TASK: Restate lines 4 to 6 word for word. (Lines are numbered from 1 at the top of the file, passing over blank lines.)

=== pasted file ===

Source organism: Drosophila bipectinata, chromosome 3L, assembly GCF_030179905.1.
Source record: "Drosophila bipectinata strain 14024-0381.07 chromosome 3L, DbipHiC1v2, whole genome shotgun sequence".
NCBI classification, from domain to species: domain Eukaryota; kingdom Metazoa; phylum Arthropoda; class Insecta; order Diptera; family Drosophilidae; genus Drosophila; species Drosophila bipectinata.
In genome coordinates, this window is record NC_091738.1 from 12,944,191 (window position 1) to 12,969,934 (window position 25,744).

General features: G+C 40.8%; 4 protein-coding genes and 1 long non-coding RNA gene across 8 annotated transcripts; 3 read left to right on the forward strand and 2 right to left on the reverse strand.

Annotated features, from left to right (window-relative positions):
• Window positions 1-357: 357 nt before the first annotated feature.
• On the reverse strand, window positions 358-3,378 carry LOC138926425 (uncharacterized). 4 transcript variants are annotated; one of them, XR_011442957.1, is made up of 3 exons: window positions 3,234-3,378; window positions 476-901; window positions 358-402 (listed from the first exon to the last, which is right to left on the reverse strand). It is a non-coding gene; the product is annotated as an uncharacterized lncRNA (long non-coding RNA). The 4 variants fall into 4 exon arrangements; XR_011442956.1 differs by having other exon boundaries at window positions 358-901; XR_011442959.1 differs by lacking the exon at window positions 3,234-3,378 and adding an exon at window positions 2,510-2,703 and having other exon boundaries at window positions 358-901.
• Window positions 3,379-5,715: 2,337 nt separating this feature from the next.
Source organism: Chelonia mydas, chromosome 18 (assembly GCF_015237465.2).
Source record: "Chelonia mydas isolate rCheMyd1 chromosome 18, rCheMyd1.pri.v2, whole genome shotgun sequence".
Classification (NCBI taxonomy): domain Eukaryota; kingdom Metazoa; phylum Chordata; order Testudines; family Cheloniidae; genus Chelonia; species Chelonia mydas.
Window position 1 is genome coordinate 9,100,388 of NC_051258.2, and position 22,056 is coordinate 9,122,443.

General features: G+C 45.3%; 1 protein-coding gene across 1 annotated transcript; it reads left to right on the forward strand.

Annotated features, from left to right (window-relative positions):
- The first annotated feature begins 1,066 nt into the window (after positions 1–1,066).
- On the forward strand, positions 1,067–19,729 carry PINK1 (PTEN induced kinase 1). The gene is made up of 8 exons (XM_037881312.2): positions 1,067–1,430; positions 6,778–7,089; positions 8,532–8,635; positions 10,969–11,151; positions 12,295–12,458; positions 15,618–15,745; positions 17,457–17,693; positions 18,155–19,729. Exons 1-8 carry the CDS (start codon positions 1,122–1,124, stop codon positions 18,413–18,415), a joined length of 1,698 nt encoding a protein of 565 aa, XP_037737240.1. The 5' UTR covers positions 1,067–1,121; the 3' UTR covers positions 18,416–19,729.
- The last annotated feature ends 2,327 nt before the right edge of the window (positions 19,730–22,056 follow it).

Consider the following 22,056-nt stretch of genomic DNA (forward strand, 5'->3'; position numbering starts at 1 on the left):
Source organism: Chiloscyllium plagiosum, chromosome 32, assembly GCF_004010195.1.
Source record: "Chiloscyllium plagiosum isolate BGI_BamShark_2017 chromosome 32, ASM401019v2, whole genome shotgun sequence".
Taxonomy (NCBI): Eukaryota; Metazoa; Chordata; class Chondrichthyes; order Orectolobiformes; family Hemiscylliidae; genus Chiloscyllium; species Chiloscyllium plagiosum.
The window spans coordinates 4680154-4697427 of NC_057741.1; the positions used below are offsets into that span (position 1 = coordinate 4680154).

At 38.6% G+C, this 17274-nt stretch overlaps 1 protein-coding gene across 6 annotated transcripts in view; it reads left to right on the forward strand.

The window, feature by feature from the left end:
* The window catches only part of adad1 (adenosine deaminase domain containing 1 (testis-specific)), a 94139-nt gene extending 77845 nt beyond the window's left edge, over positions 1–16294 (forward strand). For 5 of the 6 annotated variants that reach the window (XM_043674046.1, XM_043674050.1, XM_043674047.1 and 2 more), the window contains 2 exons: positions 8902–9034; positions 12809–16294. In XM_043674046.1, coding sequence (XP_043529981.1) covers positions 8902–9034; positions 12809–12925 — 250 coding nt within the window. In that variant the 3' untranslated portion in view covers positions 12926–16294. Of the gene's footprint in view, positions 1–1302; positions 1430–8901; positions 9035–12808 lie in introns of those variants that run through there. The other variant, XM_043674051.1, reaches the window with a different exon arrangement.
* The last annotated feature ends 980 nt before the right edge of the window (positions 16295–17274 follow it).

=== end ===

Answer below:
In genome coordinates, this window is record NC_091738.1 from 12,944,191 (window position 1) to 12,969,934 (window position 25,744).

General features: G+C 40.8%; 4 protein-coding genes and 1 long non-coding RNA gene across 8 annotated transcripts; 3 read left to right on the forward strand and 2 right to left on the reverse strand.

Annotated features, from left to right (window-relative positions):